The young captain ran down the wooden steps and bounded down the hall. The Lodestar was split into two levels — the first a series of bunk-rooms for the crew, and below a large cargo hold that housed the Galley and the Engine. Talitha continued to hum as she bopped along, letting her hand trail along the wooden walls, crayon-box painted nails scratching on the doors.  As they had since the ship was discovered, the fine wooden doors were garishly painted with symbols to identify them.  Sun Room, Moon Room, Red Circle, Blue Circle, Green Circle, Star. She had made up a very elaborate song about them when she first came on board, but her

Unknown Artist
Unknown Artist

excitement would not allow her to call it to mind.

Her excitement would allow her to pester Della, however.

Talitha hooted and banged on the door marked with the Blue Circle and then kicked it open without waiting for an answer. The room had two bunks bolted to one wall, one above the other. A roughly crafted wooden rack was nailed to the opposite wall. It had once bristled with all types of magical weaponry, but not only a rusty broadsword and dented buckler hung there. A pile of sheets and quilts quivered on the lower bunk, contracting as if to defend itself from the noise and the overly boisterous blonde captain.

“GOOD MORNING, DELLA,” Talitha bawled and flopped her narrow posterior into the center of the blanket-monster’s girth.

“Groan,” the blanket actually said the word ‘groan’.


“…off me,”


The blanket monster contracted further, then hurled Talitha flailing across the room. The rust-brown quilt flipped down to revealed a wide face smeared with sweat and squished with sleep. Della’s maimed hand appeared and pushed lank hair out of her face.  Talitha’s first mate had lost two fingers off her left hand during the devil’s assault on her hometown. She was also three years older than the captain, but had taken to her duties as pilot and first mate with casual equanimity. It seemed that Della had some sky-pirate in her blood, and as long as Talitha kept pointing the bow of the ship toward thunderstorms and pillage, the broad-shouldered woman was content.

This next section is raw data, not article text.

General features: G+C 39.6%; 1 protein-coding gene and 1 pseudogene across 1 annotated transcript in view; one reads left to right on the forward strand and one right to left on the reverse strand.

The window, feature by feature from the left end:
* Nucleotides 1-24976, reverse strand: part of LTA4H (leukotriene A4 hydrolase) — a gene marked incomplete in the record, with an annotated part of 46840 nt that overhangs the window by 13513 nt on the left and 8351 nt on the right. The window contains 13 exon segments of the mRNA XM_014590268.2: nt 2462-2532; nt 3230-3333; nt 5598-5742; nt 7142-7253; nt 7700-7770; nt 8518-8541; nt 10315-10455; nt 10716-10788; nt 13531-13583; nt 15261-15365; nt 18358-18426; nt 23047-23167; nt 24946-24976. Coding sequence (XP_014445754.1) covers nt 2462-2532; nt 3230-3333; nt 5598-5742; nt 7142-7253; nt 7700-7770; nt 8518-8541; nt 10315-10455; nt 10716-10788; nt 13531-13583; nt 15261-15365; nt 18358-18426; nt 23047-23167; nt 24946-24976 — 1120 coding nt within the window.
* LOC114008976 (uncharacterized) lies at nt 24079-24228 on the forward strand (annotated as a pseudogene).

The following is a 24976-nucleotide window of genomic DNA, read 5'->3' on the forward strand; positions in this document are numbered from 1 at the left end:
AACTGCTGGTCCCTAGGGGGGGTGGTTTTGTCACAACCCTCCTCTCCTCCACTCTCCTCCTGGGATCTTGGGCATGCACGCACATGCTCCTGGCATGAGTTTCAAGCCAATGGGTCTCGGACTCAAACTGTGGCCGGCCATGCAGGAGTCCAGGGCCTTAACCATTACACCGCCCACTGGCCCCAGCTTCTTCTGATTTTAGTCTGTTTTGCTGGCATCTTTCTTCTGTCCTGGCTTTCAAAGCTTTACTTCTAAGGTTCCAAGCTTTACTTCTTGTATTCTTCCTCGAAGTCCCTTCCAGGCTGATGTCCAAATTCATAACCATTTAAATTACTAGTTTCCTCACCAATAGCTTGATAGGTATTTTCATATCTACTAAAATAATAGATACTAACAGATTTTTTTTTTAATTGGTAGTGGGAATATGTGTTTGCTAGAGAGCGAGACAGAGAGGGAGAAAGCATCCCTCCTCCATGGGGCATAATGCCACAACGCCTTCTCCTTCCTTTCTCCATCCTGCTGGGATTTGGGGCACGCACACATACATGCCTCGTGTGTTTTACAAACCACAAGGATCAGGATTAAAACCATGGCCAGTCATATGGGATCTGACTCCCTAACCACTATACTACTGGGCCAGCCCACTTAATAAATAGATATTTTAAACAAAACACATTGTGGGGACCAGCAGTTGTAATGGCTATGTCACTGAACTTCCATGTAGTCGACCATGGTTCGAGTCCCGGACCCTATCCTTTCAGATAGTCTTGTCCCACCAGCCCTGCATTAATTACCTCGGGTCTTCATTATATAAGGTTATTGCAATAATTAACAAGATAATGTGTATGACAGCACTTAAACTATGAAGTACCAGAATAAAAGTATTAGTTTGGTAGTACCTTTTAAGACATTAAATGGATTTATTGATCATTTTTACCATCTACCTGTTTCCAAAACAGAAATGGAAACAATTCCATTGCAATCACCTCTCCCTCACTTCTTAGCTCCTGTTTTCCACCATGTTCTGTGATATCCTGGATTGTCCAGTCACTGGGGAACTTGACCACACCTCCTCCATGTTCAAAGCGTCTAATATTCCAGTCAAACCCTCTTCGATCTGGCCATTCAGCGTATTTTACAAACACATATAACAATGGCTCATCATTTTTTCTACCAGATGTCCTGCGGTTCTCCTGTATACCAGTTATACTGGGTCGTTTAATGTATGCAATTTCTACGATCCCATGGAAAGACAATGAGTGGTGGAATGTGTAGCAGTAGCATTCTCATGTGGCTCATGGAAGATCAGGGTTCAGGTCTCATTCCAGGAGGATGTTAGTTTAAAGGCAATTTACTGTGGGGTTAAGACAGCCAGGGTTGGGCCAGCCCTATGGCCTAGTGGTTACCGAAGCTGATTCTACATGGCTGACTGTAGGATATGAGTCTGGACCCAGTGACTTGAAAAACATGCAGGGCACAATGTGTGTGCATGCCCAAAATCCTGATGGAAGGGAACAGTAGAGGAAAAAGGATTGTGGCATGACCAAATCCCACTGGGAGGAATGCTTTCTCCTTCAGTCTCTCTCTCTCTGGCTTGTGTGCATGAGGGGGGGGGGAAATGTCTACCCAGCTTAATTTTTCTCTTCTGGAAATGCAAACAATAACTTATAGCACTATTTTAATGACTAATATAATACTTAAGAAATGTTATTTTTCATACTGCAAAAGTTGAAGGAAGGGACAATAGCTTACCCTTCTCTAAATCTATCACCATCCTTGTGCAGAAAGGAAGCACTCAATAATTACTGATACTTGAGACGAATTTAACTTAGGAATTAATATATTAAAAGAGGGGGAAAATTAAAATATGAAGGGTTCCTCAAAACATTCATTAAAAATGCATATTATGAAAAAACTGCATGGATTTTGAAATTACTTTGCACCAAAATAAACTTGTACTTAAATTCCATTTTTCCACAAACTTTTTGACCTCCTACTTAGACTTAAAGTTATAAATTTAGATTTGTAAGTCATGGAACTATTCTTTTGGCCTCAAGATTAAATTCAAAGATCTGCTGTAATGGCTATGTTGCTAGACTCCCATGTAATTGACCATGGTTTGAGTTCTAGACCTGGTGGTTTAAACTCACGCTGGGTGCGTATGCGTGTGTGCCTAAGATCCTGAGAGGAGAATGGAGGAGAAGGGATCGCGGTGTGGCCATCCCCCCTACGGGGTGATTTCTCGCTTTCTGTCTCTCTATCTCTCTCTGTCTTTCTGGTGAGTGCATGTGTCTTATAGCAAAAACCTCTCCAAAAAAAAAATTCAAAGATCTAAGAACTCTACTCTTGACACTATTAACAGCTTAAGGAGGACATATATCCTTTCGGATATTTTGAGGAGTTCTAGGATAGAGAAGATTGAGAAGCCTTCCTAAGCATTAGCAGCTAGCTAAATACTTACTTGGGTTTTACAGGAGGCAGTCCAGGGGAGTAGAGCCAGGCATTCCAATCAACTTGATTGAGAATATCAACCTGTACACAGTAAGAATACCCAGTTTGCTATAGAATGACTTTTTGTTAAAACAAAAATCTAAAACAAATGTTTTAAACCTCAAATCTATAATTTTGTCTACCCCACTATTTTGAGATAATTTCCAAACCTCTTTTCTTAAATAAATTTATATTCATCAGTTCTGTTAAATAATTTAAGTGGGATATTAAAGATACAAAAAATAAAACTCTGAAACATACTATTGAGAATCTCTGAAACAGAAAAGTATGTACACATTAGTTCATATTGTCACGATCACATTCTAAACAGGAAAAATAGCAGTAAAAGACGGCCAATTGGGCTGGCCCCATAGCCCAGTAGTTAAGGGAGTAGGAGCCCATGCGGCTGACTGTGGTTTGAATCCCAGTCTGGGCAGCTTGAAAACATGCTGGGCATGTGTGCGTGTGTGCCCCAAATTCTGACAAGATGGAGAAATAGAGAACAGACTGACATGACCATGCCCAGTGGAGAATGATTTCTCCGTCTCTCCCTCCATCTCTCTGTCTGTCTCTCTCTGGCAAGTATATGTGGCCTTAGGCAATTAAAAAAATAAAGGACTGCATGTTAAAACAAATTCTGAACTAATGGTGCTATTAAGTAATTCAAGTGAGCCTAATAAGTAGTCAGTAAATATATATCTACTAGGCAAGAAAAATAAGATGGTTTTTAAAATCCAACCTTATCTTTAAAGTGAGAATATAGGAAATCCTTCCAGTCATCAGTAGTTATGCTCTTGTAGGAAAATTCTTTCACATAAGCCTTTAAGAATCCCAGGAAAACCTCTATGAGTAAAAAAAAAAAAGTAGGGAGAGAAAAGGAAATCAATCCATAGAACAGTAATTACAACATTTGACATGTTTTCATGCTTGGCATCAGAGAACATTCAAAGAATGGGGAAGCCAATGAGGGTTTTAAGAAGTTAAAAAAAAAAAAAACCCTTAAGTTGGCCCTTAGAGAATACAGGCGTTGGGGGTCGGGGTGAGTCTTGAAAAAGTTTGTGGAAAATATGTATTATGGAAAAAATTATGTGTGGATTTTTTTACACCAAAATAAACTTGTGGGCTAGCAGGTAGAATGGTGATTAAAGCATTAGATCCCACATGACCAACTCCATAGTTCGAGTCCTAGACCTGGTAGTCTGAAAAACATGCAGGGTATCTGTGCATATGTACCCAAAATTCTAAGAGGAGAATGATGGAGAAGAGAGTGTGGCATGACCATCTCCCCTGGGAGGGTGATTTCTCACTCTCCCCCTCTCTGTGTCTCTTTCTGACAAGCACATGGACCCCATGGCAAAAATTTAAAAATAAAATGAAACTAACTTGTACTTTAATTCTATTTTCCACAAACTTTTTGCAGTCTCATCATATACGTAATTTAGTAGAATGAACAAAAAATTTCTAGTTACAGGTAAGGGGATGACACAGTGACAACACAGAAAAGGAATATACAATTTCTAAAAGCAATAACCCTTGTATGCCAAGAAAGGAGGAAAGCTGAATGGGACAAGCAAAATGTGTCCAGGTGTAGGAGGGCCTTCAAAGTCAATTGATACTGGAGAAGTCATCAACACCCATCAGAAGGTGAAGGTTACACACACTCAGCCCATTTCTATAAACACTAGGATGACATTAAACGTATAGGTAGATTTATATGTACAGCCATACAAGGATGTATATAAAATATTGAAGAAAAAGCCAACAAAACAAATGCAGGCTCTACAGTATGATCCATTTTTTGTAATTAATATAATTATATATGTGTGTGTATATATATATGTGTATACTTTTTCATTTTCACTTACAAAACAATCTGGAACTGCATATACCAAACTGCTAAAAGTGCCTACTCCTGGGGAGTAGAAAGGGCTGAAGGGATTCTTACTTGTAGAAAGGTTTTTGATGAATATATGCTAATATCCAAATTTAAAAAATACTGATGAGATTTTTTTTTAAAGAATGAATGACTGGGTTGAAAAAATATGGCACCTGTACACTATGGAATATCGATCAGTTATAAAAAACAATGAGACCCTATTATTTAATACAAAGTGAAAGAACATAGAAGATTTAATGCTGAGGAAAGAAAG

“What do you want, Captain?” Della said politely, scratching her chest.

“So, Della,” Talitha came back and sat down on the edge of the bunk. “I’m about to do something probably a little more dangerous and stupid than usual. Is that a problem?”

Della snorted and pulled the blanket back over her heard.

“Della. I’m serious,” the captain leaned in close and whispered. “I’m really asking your advice.”

“Do I have to get up?” the blanket-monster asked.

“Uhh…”Talitha considered it. ” I guess not.”

“Then fine.”

The captain patted the quilted bulk and rocketed out the door. The  narrow sliver of permission and acceptance fueled her steps toward the cargo bay. Talitha grabbed the rail to the set of steps that lead below and paused. Something…

With a start, Talitha looked up at the ceiling. She stared directly into a mirror.

Or rather, into the face of her twin.

“What are you doing?” Sinoe asked.

Her twin had braced her arms and legs against the wooden struts that supported the deck above. She seemed completely at ease, as if she had been there for some time.

“Dammit, Sin,” the captain growled, running fingers through her hair. “What are you doing up there?”

Her twin blinked. This was a new trick she had learned, blinking. Talitha had taught it to her as a way to show confusion during a conversation, or surprise, or sarcastic disdain. Talitha had little doubt what this blink was supposed to indicate.